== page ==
Law forbids foreign companies from making political donations

The two major political parties the Congress and the BJP have filed affidavits claiming that a political donation is allowed if the majority shareholding in the foreign company registered abroad is of an Indian. The affidavits have been filed before the Delhi high court in response to a PIL filed by Association for Democratic Reforms (ADR) and retired civil servant EAS Sarma. The PIL alleged that Congress and BJP have been receiving tens of crores of donations from foreign firms through their Indian subsidiaries.

Indian law prohibits a “foreign company” from making any donation to political parties even if it has an Indian subsidiary.

What is the PIL about?

The PIL alleged that Congress and BJP have been receiving tens of crores of donations from foreign firms through their Indian subsidiaries. The petition cited one example against the government and the two parties is of UK-registered Vedanta Resources, in which Indian citizen Anil Agarwal holds at least 50% of the paid-up capital. Referring to the donations admittedly made by Vedanta through three of its Indian subsidiaries, Sterlite, Sesa Goa and MALCO, the petitioners alleged that the government had not taken any action against Congress and BJP because, among other reasons, finance minister P Chidambaram had been on the board of directors of the parent company. The PIL has sought a court-monitored investigation as foreign funding of political parties is forbidden by at least two laws.

 

Which are the main laws prohibiting foreign funding of political parties?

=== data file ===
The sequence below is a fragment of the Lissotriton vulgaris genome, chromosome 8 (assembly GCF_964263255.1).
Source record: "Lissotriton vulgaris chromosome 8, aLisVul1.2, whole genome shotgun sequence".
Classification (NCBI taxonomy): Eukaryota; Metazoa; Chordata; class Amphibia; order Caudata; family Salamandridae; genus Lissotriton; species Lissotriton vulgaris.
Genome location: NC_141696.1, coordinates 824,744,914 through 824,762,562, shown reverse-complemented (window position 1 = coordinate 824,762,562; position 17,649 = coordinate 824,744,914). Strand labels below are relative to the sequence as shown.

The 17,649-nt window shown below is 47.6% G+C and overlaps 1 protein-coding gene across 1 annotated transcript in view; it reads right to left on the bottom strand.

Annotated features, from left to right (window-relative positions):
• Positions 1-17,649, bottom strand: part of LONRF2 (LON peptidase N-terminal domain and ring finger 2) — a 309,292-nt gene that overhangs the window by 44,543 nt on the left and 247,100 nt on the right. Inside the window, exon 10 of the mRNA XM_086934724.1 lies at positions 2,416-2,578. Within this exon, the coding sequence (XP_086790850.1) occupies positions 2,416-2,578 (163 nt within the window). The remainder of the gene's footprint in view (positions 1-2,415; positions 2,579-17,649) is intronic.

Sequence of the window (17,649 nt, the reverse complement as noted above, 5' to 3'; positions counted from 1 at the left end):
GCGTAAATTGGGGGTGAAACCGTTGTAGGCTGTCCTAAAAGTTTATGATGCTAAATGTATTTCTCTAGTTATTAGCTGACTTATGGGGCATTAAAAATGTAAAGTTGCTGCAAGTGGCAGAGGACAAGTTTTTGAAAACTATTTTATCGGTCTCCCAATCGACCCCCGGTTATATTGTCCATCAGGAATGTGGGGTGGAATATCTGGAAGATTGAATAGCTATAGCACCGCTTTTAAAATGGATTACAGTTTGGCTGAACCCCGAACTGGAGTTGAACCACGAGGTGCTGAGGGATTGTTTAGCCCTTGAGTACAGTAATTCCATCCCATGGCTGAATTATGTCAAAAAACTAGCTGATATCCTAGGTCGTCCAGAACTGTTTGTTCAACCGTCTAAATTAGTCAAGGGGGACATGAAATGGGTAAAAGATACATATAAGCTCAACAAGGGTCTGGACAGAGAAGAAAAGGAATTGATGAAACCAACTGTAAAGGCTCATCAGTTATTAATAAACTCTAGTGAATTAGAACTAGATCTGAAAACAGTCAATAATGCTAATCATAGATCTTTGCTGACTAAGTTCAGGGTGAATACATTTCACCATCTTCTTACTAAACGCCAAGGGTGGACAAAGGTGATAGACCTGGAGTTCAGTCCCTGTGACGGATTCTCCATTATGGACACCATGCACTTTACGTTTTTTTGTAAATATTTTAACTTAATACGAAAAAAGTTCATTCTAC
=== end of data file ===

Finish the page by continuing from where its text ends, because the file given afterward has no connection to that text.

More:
• Section 29B of the Representation of the People Act: It stipulates that no political party be allowed to accept any donation from “any foreign source”.
  • Section 3(1)(e) of the Foreign Contribution Regulation Act (FCRA): It prohibits any financial contribution from any foreign company to a political party.
  • Section 2(1)(g)(ii) of FCRA:  It clarifies that a foreign company includes its Indian subsidiaries.
Response from Government and Political parties

The government and the two named political parties contended that contributions from the subsidiaries of a foreign company such as Vedanta were allowed by FCRA. Their defense is that one of definitions of a foreign company, spelt out in Section 2(1)(g)(i) of FCRA, is an entity “within the meaning of Section 591 of the Companies Act”. The implication of this reference, in their interpretation, is that a donation made by any foreign company through its Indian subsidiary will not be regarded as a foreign contribution so long as an Indian holds a majority stake in the parent company.

Counter-argument:

The petitioners challenged this interpretation by the two political parties and the government, which is controlled by one of them. The rejoinder pointed out that the purpose of Section 591 was merely to ensure that Indian subsidiaries of a foreign firm were accountable to Indian authorities. As per the petitioners, the particular clause in the Companies Act, as cited by the government in its defence, could by no means be cited to skirt the expressed prohibition on foreign contribution to political parties in the RP Act and FCRA and in any event, Section 2(1)(g) gives four different definitions of a foreign company and therefore one definition cannot be construed to neutralize another.

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